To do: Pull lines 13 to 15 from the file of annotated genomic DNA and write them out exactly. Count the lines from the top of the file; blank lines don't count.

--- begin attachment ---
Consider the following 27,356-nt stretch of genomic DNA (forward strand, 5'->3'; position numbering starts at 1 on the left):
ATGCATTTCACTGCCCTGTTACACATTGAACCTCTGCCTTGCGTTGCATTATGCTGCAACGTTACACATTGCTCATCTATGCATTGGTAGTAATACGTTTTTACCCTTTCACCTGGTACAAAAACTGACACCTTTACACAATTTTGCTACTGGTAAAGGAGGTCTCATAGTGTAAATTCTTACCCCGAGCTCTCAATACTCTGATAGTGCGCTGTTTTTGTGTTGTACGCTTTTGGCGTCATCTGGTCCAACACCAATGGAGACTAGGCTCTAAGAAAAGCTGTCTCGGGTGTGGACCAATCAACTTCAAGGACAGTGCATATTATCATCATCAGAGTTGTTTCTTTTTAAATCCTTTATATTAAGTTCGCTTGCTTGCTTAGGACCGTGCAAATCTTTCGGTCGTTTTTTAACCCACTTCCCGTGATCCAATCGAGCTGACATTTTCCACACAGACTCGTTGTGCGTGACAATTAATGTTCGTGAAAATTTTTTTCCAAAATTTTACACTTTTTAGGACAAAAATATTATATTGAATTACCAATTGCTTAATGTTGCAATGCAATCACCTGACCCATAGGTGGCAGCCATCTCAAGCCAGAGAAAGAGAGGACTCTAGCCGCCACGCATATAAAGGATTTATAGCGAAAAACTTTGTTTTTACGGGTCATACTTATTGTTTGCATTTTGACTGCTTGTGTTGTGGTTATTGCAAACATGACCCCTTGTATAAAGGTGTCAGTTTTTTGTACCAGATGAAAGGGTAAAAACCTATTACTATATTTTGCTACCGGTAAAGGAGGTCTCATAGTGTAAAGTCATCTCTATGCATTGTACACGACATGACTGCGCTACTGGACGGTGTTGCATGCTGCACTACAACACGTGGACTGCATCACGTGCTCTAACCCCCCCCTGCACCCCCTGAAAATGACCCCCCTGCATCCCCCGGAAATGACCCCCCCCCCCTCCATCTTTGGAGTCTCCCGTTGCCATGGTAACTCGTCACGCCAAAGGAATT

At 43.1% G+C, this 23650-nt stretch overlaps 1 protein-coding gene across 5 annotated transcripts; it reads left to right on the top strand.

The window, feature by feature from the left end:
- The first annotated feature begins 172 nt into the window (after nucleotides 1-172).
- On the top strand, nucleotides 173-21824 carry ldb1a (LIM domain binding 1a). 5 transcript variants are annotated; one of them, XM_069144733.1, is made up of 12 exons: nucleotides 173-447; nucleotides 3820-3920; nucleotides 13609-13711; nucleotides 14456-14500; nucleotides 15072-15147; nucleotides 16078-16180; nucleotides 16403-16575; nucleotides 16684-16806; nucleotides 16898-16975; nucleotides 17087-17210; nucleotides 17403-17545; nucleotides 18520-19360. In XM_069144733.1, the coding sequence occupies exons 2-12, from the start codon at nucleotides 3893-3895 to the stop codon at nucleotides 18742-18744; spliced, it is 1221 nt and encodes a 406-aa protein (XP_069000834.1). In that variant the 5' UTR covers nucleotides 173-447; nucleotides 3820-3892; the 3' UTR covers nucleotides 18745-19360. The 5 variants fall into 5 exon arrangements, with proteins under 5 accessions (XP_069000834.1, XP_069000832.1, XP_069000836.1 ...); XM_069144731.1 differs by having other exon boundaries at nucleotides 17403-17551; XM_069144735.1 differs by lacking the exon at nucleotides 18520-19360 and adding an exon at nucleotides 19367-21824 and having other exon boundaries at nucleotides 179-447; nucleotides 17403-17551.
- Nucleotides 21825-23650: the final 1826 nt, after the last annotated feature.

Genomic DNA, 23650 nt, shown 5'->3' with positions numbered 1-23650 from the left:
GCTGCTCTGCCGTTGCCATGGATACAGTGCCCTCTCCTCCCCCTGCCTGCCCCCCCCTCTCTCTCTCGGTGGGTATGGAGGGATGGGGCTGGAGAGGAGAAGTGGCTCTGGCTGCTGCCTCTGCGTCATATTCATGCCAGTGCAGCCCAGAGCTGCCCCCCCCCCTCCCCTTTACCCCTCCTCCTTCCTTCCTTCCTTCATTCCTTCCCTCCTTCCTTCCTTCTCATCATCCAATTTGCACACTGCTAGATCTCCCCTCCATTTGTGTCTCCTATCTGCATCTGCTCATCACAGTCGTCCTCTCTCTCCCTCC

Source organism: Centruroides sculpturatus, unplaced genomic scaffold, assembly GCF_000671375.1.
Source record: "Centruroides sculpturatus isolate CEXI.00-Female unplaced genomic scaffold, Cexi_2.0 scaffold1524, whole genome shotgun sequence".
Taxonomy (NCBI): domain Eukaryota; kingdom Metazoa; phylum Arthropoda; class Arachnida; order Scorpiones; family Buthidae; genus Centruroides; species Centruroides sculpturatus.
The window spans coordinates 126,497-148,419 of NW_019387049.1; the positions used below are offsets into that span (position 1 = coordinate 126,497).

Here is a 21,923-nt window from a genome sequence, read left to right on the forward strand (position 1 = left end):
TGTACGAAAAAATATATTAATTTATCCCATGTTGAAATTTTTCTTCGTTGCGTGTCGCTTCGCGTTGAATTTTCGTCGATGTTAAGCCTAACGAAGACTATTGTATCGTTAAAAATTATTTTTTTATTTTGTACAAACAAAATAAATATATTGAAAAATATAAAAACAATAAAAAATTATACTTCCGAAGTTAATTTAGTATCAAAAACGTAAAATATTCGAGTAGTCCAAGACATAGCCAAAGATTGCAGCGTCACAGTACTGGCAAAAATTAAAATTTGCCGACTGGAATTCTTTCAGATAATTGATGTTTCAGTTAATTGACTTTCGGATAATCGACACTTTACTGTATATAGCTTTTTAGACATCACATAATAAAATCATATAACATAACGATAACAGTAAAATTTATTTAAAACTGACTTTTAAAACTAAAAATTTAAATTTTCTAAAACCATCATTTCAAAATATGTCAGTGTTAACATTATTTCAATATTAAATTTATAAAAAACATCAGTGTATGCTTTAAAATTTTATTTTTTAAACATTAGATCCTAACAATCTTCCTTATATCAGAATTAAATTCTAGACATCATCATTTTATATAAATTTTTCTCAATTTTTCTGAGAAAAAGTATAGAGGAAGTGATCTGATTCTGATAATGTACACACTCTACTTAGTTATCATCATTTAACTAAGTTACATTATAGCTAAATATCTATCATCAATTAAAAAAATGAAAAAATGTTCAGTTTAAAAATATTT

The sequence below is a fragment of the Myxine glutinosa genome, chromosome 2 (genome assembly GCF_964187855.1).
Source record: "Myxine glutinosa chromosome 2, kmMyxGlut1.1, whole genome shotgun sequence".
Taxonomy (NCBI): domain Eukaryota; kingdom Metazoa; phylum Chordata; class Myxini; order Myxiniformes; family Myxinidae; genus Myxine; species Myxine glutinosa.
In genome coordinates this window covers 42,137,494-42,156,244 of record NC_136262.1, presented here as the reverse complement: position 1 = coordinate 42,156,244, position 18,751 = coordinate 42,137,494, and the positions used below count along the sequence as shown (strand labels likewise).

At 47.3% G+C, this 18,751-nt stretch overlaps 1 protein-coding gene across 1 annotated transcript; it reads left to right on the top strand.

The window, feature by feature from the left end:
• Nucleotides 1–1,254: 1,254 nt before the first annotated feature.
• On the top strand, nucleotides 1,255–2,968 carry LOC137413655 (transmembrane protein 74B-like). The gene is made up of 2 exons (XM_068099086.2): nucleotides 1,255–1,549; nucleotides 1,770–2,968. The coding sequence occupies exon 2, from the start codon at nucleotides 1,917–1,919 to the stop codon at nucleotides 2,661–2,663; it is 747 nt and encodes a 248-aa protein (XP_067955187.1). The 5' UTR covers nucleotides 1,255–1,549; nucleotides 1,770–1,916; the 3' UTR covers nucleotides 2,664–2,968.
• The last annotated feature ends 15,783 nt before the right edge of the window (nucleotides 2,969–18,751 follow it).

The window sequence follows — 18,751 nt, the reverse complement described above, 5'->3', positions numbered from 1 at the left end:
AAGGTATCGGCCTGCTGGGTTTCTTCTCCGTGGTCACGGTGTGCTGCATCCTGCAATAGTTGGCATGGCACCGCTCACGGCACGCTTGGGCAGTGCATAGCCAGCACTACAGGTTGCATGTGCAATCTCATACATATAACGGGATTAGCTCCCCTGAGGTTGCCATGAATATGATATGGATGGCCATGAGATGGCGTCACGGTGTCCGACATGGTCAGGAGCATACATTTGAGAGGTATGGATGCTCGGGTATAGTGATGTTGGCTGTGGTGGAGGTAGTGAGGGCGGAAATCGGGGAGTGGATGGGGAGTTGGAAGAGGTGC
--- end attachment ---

The window spans coordinates 126,497-148,419 of NW_019387049.1; the positions used below are offsets into that span (position 1 = coordinate 126,497).

Here is a 21,923-nt window from a genome sequence, read left to right on the forward strand (position 1 = left end):
TGTACGAAAAAATATATTAATTTATCCCATGTTGAAATTTTTCTTCGTTGCGTGTCGCTTCGCGTTGAATTTTCGTCGATGTTAAGCCTAACGAAGACTATTGTATCGTTAAAAATTATTTTTTTATTTTGTACAAACAAAATAAATATATTGAAAAATATAAAAACAATAAAAAATTATACTTCCGAAGTTAATTTAGTATCAAAAACGTAAAATATTCGAGTAGTCCAAGACATAGCCAAAGATTGCAGCGTCACAGTACTGGCAAAAATTAAAATTTGCCGACTGGAATTCTTTCAGATAATTGATGTTTCAGTTAATTGACTTTCGGATAATCGACACTTTACTGTATATAGCTTTTTAGACATCACATAATAAAATCATATAACATAACGATAACAGTAAAATTTATTTAAAACTGACTTTTAAAACTAAAAATTTAAATTTTCTAAAACCATCATTTCAAAATATGTCAGTGTTAACATTATTTCAATATTAAATTTATAAAAAACATCAGTGTATGCTTTAAAATTTTATTTTTTAAACATTAGATCCTAACAATCTTCCTTATATCAGAATTAAATTCTAGACATCATCATTTTATATAAATTTTTCTCAATTTTTCTGAGAAAAAGTATAGAGGAAGTGATCTGATTCTGATAATGTACACACTCTACTTAGTTATCATCATTTAACTAAGTTACATTATAGCTAAATATCTATCATCAATTAAAAAAATGAAAAAATGTTCAGTTTAAAAATATTT